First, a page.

The treatise, as preserved on the verso of fragment T-S K6.181, opens with a brief summary of the contents of the book (lines 1–3), including the transcription, formulation, abstraction, figuration and definition of the elements of Aristotelian logic. It is followed by a dedication to the caliph al-Maʾmūn (lines 4–6) and another explanation of the subject of the treatise (lines 7–10). The name of the author, Ibn Bahrīz muṭrān al-Mawṣul, is only mentioned in line 9. What follows is a lengthy introduction, in which Ibn Bahrīz dwells on the blessings of God, on His unity and the wisdom displayed in His creation: evident and apparent things act as a guide in the discovery of the hidden things, just like a bridge connecting the two banks of a river or like the stairs of a bridge for a man wanting to step up them (lines 28–29).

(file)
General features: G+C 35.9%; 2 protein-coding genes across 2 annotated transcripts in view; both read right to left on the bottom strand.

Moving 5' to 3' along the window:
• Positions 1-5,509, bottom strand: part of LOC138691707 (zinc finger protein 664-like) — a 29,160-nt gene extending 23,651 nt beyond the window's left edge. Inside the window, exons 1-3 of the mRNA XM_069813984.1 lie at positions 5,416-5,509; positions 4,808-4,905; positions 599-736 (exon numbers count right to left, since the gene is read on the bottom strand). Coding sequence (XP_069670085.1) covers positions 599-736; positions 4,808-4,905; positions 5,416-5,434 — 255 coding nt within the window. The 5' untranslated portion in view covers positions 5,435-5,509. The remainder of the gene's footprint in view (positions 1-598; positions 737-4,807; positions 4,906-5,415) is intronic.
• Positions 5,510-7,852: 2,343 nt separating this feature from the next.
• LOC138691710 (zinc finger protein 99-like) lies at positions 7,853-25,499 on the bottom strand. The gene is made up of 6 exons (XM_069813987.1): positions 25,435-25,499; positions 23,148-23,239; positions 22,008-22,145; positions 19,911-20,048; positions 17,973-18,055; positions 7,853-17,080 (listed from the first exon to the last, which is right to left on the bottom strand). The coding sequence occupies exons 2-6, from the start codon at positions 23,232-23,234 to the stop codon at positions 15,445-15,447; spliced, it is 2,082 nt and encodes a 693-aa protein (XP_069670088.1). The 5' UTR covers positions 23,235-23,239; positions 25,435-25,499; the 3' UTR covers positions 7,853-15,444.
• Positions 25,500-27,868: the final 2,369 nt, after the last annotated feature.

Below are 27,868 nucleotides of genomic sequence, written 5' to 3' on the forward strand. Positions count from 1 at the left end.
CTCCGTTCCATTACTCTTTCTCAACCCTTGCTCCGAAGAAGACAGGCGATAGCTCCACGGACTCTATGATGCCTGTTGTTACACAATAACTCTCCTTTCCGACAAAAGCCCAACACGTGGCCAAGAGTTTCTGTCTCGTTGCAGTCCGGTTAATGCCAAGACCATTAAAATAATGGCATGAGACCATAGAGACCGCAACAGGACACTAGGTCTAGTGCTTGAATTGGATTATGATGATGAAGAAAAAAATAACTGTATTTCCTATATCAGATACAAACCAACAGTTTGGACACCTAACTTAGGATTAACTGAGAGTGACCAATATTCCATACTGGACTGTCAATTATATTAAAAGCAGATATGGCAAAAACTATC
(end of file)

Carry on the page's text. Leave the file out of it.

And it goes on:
The discovery of this version of the Kitāb ḥudūd al-manṭiq is notable for at least two reasons: first, the manuscript in which it is preserved predates all the known extant complete Arabic witnesses of the book; second, this is the only known Judaeo-Arabic version of this treatise on logic.

As this brief note will hopefully have shown, the Genizah still has many surprises in store for scholars of Arabic literature!

 

 

The Judaeo-Arabic text of the Kitāb ḥudūd al-manṭiq, T-S K6.181,v.

The Judaeo-Arabic text of the Kitāb ḥudūd al-manṭiq, T-S K6.181,v.

 

Bibliography

M. T. Dāneshpazhūh (ed.), Ḥudūd al-Mantiq by Ibn Bihriz (Tehran, 1978).
G. Freudenthal & T. Lévy, ‘De Gérase à Bagdad: Ibn Bahrīz, Al-Kindī, et leur recension arabe de l’Introduction Arithmétique de Nicomaque, d’après la version hebraïque de Qalonymos ben Qalonymos d’Arles’, in R. Morelon & A. Hasnawi (eds), Da Zénon d’Élée à Poincaré. Recueil d’études en hommage à Roshdi Rashed (Louvain–Paris, 2004), pp. 479–544.